NESHAP and NSPS Compliance

Trinity Air Quality: NSPS and NESHAP Compliance Services

Working in concert with your company's environmental department and other stakeholders in the compliance management process, Trinity Consultants can assist with all aspects of the New Source Performance Standard (NSPS) and National Emissions Standards for Hazardous Air Pollutants (NESHAP) compliance program development and implementation. From the earliest project planning stages to the advanced stage of maintaining well established compliance NSPS/NESHAP programs, Trinity can provide compliance program documents, guidance, and recommendations. Trinity's experience extends across a wide array of technical and regulatory issues pertaining to NSPS/NESHAP. Trinity monitors the ongoing development and promulgation of new and revised NSPS and NESHAP rules and works with clients and industry trade groups to actively participate in the rulemaking process.

Learn more about our full range of NSPS and NESHAP compliance services by regulatory program at the relevant links below:

What are NSPS and NESHAP Programs

New Source Performance Standards (NSPS) ( 40 CFR 60) and National Emissions Standards for Hazardous Air Pollutants (NESHAP) ( 40 CFR 61 & 63) are the two major federal air regulatory programs applicable to industrial facilities in the U.S.

  • NSPS Program - First established in 1971 and now expanded to include more than 100 individual subparts, NSPS apply to an affected facility constructed, reconstructed, or modified after a classification date. Affected facilities are designated by industrial category (e.g., petroleum refineries) or source type (e.g., boilers, storage tanks, engines, etc.).
    • In accordance with Section 111(a)(1) of the Clean Air Act (CAA), NSPS establish emissions standards based on the “best system of emissions reduction (BSER)” that has been adequately demonstrated taking into account costs, non-air quality environmental impacts, and energy requirements.
    • Every eight years, the U.S. Environmental Protection Agency (EPA) is required to review and revise where appropriate each NSPS subpart to ensure the standards continue to meet BSER.
  • NESHAP Program - The NESHAP program covers pollutant-specific regulations derived from Section 112 of the 1970 Clean Air Act Amendments (CAAA) found in 40 CFR 61 and the industry or source category-specific standards derived from the 1990 CAAA found in 40 CFR 63. NESHAPs apply to both new and existing sources meeting the specified applicability criteria in the regulations:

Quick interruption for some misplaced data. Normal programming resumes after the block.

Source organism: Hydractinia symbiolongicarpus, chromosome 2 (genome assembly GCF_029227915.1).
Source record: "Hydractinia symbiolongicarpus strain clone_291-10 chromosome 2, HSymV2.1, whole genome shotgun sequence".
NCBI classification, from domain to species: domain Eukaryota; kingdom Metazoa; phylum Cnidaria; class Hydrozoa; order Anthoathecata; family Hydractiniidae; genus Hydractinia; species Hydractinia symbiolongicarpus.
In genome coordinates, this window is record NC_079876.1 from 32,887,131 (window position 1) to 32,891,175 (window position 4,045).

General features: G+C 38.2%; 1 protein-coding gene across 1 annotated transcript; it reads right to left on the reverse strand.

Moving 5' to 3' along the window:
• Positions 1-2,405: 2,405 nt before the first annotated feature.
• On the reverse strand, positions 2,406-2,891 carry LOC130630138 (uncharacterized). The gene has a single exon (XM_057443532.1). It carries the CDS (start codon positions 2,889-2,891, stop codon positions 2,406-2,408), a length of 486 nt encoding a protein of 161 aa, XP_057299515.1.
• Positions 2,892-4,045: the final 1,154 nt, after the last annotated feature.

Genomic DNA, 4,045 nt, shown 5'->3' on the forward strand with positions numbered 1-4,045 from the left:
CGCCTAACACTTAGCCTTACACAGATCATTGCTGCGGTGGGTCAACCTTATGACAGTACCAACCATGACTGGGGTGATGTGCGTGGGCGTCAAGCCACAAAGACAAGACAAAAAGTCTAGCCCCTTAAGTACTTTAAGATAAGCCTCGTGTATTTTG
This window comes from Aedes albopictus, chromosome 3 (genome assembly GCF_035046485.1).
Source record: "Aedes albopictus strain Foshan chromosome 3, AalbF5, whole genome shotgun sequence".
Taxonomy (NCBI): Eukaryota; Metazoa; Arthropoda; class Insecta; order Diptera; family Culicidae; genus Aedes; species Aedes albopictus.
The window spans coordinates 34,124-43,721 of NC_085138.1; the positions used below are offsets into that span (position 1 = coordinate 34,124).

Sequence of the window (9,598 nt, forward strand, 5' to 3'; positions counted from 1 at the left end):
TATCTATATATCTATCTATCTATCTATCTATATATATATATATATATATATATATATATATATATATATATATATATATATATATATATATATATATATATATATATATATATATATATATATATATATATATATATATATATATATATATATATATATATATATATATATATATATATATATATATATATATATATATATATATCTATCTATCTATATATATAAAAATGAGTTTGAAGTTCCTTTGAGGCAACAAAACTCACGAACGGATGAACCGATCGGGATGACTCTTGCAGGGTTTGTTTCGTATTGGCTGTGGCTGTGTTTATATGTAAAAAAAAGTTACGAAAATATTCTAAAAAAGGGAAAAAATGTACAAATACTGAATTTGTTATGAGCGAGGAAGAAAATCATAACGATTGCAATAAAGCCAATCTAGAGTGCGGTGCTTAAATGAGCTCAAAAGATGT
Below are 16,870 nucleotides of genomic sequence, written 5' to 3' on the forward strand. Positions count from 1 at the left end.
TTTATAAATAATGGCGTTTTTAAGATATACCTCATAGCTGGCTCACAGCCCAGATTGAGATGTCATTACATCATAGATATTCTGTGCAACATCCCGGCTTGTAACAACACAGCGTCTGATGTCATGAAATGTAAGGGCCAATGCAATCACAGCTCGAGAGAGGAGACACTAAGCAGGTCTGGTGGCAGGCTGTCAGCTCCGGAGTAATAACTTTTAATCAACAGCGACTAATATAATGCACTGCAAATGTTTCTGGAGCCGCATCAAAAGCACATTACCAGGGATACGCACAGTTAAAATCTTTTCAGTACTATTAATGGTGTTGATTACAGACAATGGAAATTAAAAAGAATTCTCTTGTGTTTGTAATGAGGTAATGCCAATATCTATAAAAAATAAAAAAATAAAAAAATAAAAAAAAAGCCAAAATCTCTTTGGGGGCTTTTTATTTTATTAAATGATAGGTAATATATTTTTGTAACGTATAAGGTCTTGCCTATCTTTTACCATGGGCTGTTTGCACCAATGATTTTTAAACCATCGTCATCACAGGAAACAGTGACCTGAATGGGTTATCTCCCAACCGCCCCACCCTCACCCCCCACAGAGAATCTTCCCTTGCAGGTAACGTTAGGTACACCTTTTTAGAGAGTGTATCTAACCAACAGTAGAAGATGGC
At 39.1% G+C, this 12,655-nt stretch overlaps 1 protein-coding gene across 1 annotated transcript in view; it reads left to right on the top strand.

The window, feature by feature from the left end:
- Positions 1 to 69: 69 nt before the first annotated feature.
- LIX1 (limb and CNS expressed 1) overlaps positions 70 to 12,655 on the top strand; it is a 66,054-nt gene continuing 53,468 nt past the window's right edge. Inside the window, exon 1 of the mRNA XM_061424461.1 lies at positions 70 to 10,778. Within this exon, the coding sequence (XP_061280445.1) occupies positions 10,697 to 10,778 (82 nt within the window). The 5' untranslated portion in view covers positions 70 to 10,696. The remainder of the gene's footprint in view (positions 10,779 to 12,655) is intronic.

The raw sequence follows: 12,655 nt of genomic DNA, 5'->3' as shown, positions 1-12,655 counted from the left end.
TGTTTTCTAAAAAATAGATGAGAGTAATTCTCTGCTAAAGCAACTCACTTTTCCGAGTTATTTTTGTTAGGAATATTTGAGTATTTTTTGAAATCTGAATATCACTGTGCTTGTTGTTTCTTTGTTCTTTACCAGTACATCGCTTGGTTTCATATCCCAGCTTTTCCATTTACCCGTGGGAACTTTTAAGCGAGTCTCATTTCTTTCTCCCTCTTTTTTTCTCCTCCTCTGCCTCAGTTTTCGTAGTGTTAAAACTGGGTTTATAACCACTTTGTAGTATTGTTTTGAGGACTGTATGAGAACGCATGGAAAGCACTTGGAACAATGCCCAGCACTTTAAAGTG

• Part 61 NESHAPs establish risk-based emissions standards for eight designated hazardous air pollutants (asbestos, benzene, beryllium, coke oven emissions, inorganic arsenic, mercury, radionuclides, and vinyl chloride).
    • Part 63 NESHAPs establish risk-based and technology-based emissions standards for a discrete list of source categories initially established in response to the 1990 CAAA. The initial list has been periodically updated resulting in more than 125 individual Part 63 subparts applicable to major and some area (a.k.a., minor) sources of HAP.
    • Technology-based emissions standards under Part 63 NESHAPs implement Maximum Achievable Control Technology (MACT) for major sources and Generally Available Control Technology (GACT) for area sources.
    • A residual risk and technology review (RTR) is required to be conducted within eight years of setting the MACT standards, and subsequent Part 63 NESHAP regulation reviews are required every eight years thereafter to account for improvements in air pollution controls and/or prevention.

Who Needs NESHAP and NSPS Compliance Support

If you are an owner or operator of a stationary source with an affected facility under NSPS or NESHAP regulations, you are obligated to follow all applicable requirements irrespective of whether these requirements are noted as specific terms and conditions in your facility's air permit. Initially establishing and maintaining ongoing compliance under NSPS and NESHAP regulations is a complex and constantly evolving process. Changes in technology, regulatory updates, and shifting U.S. EPA and state/local agency policy and guidance may prompt a need for NSPS/NESHAP compliance support services.

For more details on whether your facilities are affected under NSPS or NESHAP regulations, please review our NSPS Compliance Support page, Part 61 NESHAP Compliance Support page and/or Part 63 NESHAP Compliance Support page.